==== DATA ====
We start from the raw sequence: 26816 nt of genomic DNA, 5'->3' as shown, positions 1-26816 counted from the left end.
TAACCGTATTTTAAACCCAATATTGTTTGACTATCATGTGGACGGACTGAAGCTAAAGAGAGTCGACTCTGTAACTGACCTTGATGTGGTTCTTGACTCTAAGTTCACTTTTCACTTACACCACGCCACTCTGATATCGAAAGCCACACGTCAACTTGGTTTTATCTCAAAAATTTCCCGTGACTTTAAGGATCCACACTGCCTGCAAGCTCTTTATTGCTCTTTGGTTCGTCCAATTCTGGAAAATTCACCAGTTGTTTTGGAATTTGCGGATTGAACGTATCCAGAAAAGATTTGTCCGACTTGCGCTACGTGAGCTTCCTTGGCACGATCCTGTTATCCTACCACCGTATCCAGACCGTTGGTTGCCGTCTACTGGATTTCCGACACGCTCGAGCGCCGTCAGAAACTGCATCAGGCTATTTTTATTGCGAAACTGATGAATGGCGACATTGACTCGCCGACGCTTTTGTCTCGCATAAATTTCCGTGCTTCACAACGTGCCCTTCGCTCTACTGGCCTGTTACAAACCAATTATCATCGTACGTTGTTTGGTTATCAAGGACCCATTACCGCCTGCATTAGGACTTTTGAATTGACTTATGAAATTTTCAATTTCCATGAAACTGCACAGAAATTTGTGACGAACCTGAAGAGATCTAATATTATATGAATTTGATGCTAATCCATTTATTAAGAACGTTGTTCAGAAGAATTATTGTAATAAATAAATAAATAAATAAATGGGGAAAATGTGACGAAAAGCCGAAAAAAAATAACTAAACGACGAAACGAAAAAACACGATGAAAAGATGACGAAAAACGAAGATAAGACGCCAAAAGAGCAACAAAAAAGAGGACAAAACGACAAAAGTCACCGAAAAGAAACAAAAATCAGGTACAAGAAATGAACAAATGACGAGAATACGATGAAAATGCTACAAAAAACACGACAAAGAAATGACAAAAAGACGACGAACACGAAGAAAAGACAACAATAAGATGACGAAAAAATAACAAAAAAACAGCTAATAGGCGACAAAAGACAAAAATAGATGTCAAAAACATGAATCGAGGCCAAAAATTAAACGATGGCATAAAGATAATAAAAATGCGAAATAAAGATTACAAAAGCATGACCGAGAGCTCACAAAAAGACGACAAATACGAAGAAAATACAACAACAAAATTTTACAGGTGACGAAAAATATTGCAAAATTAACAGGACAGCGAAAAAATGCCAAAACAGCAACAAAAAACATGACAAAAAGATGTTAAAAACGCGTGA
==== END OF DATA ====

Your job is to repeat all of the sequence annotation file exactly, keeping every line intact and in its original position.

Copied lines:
We start from the raw sequence: 26816 nt of genomic DNA, 5'->3' as shown, positions 1-26816 counted from the left end.
TAACCGTATTTTAAACCCAATATTGTTTGACTATCATGTGGACGGACTGAAGCTAAAGAGAGTCGACTCTGTAACTGACCTTGATGTGGTTCTTGACTCTAAGTTCACTTTTCACTTACACCACGCCACTCTGATATCGAAAGCCACACGTCAACTTGGTTTTATCTCAAAAATTTCCCGTGACTTTAAGGATCCACACTGCCTGCAAGCTCTTTATTGCTCTTTGGTTCGTCCAATTCTGGAAAATTCACCAGTTGTTTTGGAATTTGCGGATTGAACGTATCCAGAAAAGATTTGTCCGACTTGCGCTACGTGAGCTTCCTTGGCACGATCCTGTTATCCTACCACCGTATCCAGACCGTTGGTTGCCGTCTACTGGATTTCCGACACGCTCGAGCGCCGTCAGAAACTGCATCAGGCTATTTTTATTGCGAAACTGATGAATGGCGACATTGACTCGCCGACGCTTTTGTCTCGCATAAATTTCCGTGCTTCACAACGTGCCCTTCGCTCTACTGGCCTGTTACAAACCAATTATCATCGTACGTTGTTTGGTTATCAAGGACCCATTACCGCCTGCATTAGGACTTTTGAATTGACTTATGAAATTTTCAATTTCCATGAAACTGCACAGAAATTTGTGACGAACCTGAAGAGATCTAATATTATATGAATTTGATGCTAATCCATTTATTAAGAACGTTGTTCAGAAGAATTATTGTAATAAATAAATAAATAAATAAATGGGGAAAATGTGACGAAAAGCCGAAAAAAAATAACTAAACGACGAAACGAAAAAACACGATGAAAAGATGACGAAAAACGAAGATAAGACGCCAAAAGAGCAACAAAAAAGAGGACAAAACGACAAAAGTCACCGAAAAGAAACAAAAATCAGGTACAAGAAATGAACAAATGACGAGAATACGATGAAAATGCTACAAAAAACACGACAAAGAAATGACAAAAAGACGACGAACACGAAGAAAAGACAACAATAAGATGACGAAAAAATAACAAAAAAACAGCTAATAGGCGACAAAAGACAAAAATAGATGTCAAAAACATGAATCGAGGCCAAAAATTAAACGATGGCATAAAGATAATAAAAATGCGAAATAAAGATTACAAAAGCATGACCGAGAGCTCACAAAAAGACGACAAATACGAAGAAAATACAACAACAAAATTTTACAGGTGACGAAAAATATTGCAAAATTAACAGGACAGCGAAAAAATGCCAAAACAGCAACAAAAAACATGACAAAAAGATGTTAAAAACGCGTGA